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From: (Eusebius9)
Newsgroups: alt.drugs.culture
Subject: "All that I am, I owe to the CIA"
Date: 9 May 1995 11:58:28 -0400
Message-ID: <3oo3f4$>

This is a review/summary of a book that is unavailable in English.
Der Fall Charles Manson, Mo@aurder aus der Retorte
(Test-Tube Murders, the Case of Charles Manson)<$>On April 16, the {Pasadena Star-News,} of Pasadena,
California, prominently featured two articles based on an
AP wire, entitled "LSD goes back to school,'' and "LSD,
50 years old, enjoys a new youth movement.''  The articles
celebrate the 50th anniversary of the first LSD "trip,''
taken by accident by chemist Albert Hofmann in
Switzerland. Local experts are quoted, affirming that LSD
use among junior high school students is on the upswing. A
police sergeant states, "It's cheap. A little bit of
nostalgia [is] involved there too, going back to the '60s
        No one who lived through the "|'60s stuff'' can read
Carol Greene's book without shuddering. Greene examines
every familiar detail of the so-called
counterculture--which seemed so benign as it was being
mass-marketed to American youth via the media and the
education system--and inexorably builds a case that this
seemingly spontaneous phenomenon was not only the
exhaustively planned subversion of cultural and moral
values, but in fact a vast behavior-modification
experiment designed to awaken a {propensity for violent
criminal acts} in a targeted sector of the population.
She methodically analyzes such diverse tendencies as the
communal drug and sex movement (the hippies); the
behavioral psychologists who studied and directed their
"life-style''; the military, CIA, and Harvard University
researchers who developed and promoted LSD and other
"psychedelic'' drugs; the "New Age'' gurus who fashioned
the ideological framework out of such ingredients as
science fiction, Nietzschean philosophy, "Old Religions''
(paganism, Satanism) and "New Religions'' (Scientology,
Gaia); Freudian psychology; and the "grey eminence'' who
had the whole project pretty well mapped out from early
on, Aldous Huxley. This is more or less the same
confluence of actors and ideas that was so lavishly
praised in Marilyn Ferguson's book {The Aquarian
Conspiracy.} Greene then demonstrates how every one of
these factors specifically converges on the case of
Charles Manson and his communal "family,'' which serves
as a kind of crucial experiment, a prototype for the
desired end-product. 
        The grisly deeds of the Manson family have been
recounted in lurid detail before, and Greene does not
dwell on them more than is necessary. However, as her
story unfolds, the reader encounters characters far more
frightening than Manson himself. One of these is Dr. Wayne
O. Evans, who during the 1960s was director of the
Military Stress Laboratory of the U.S. Army Institute of
Environmental Medicine in Natick, Massachusetts. He
participated in something called the Study Group for the
Effects of Psychotropic Drugs on Normal Humans, which held
a conference in Puerto Rico in 1967, described by Evans in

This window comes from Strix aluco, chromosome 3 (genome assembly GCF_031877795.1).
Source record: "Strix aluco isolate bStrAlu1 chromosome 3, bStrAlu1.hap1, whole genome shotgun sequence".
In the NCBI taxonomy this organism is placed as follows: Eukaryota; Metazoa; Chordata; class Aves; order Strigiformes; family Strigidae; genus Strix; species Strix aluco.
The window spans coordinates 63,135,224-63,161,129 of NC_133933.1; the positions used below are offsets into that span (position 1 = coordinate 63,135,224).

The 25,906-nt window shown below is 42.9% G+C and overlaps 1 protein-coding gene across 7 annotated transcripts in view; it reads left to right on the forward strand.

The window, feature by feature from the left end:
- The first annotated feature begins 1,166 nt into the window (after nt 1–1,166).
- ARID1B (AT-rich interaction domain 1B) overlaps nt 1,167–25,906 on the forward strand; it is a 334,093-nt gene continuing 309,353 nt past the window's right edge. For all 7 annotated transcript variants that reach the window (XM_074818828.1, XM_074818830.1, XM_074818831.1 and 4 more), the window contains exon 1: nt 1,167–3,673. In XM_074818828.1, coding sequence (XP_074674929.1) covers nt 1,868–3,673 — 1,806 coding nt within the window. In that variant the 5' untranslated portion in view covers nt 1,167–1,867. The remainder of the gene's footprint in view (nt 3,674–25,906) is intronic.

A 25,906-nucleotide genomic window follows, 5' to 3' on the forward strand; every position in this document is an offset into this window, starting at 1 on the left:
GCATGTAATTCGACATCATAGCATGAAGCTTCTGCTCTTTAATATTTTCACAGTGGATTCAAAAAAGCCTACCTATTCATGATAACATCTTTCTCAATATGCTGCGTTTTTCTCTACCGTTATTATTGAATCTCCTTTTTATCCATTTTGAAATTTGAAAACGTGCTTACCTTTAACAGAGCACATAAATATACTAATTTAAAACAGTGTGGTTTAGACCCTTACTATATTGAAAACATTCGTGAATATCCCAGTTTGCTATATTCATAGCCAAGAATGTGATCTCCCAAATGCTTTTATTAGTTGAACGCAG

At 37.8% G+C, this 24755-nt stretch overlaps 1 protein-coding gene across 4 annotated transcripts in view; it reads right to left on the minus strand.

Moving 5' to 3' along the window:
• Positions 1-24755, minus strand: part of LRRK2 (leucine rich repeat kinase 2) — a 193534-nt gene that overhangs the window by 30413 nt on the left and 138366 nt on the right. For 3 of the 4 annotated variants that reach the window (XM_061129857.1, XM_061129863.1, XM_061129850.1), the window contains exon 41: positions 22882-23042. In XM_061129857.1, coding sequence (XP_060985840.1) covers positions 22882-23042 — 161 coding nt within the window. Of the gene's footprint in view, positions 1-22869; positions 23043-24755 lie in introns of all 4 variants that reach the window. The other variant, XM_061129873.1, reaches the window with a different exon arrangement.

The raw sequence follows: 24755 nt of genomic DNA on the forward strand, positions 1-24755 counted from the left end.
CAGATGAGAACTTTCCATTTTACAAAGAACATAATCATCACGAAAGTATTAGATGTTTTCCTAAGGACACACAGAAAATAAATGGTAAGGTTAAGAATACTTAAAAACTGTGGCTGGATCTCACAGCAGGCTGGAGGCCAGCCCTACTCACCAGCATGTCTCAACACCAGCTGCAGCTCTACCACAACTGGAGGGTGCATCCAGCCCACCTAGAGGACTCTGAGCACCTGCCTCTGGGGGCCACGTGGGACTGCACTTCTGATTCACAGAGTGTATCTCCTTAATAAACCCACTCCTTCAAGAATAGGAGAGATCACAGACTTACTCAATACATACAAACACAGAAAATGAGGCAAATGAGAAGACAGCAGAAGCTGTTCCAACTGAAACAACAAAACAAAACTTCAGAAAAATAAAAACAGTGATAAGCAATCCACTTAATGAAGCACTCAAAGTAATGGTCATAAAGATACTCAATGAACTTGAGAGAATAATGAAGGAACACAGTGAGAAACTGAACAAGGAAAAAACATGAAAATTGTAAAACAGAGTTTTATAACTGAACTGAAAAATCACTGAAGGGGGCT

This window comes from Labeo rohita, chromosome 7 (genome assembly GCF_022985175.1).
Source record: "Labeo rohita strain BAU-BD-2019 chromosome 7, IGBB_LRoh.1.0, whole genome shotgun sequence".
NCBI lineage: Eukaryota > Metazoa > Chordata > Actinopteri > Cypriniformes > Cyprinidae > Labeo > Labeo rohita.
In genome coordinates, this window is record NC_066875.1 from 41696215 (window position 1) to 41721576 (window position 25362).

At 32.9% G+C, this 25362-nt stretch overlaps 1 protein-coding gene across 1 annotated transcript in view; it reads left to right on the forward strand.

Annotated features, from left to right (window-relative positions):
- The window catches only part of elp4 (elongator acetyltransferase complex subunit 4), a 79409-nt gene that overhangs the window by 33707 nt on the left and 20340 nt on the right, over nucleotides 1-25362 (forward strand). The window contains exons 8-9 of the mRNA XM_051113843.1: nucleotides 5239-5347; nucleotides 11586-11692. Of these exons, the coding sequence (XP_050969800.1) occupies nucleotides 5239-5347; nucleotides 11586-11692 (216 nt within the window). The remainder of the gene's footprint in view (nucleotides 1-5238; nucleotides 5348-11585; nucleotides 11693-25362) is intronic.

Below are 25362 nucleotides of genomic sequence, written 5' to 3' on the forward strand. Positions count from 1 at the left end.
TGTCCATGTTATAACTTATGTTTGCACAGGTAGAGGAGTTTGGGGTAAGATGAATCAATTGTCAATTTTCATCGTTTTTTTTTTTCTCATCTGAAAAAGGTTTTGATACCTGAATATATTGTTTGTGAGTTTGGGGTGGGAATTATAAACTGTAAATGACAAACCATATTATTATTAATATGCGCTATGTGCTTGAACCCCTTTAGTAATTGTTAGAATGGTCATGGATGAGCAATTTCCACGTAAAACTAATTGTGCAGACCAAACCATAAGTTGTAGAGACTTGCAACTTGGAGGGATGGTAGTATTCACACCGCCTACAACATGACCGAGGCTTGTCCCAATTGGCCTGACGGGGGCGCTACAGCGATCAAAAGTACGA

a document, "Psychotropic Drugs in the Year 2000'': 
        "In considering the present volume, it is our hope
that the reader will not believe this to be an exercise in
science fiction. It is well known that the world of 15
years hence presently exists in the research laboratory of
        "...|The American culture has been described by
Herman Kahn as moving toward a `sensate society.' By this
term, he means that a greater emphasis is being placed on
sensory experience and less upon rational or work-oriented
philosophies. Such a philosophic view, coupled with the
means to separate sexual behavior from reproduction or
disease, will undoubtedly enhance sexual freedom. 
        "We also can anticipate an outcry and vigorous
attacks against the marketing of aphrodisiacs from certain
groups. To combine the presumed evils inherent in the
words `drug' and `sex' in one product would be just too
provocative to overlook. However, the fascinating
field-day offered to advertising companies by chemical
aphrodisiacs should overcome the indignation of the few. 
        "The choice of such chemicals as to the result of
their use lies in the hands of those people who shape our
evolution as `role models.' What middle-aged people, such
as you and I, think or want to believe has little
importance in these developments. As we consider the
effects of these advances in pharmacology we must ask: 
        "(a) to whom do the youth listen? 
        "(b) what are their social and personal values? 
        "(c) in what kind of world will young people live? 
        "It seems to me to be obvious that the youth of
today are no longer afraid of either drugs or sex. Again,
the philosophers and spokesmen for the avante-garde
advocate the personal sensory experience as the raison
d'etre of the coming generation. Finally we are moving
into an age in which meaningful work will be possible only
for a minority: In such an age, chemical aphrodisiacs may
be accepted as a commonplace means to occupy one's time.
It will be interesting to see if the public morality of
the next 30 years will change as much as it has in the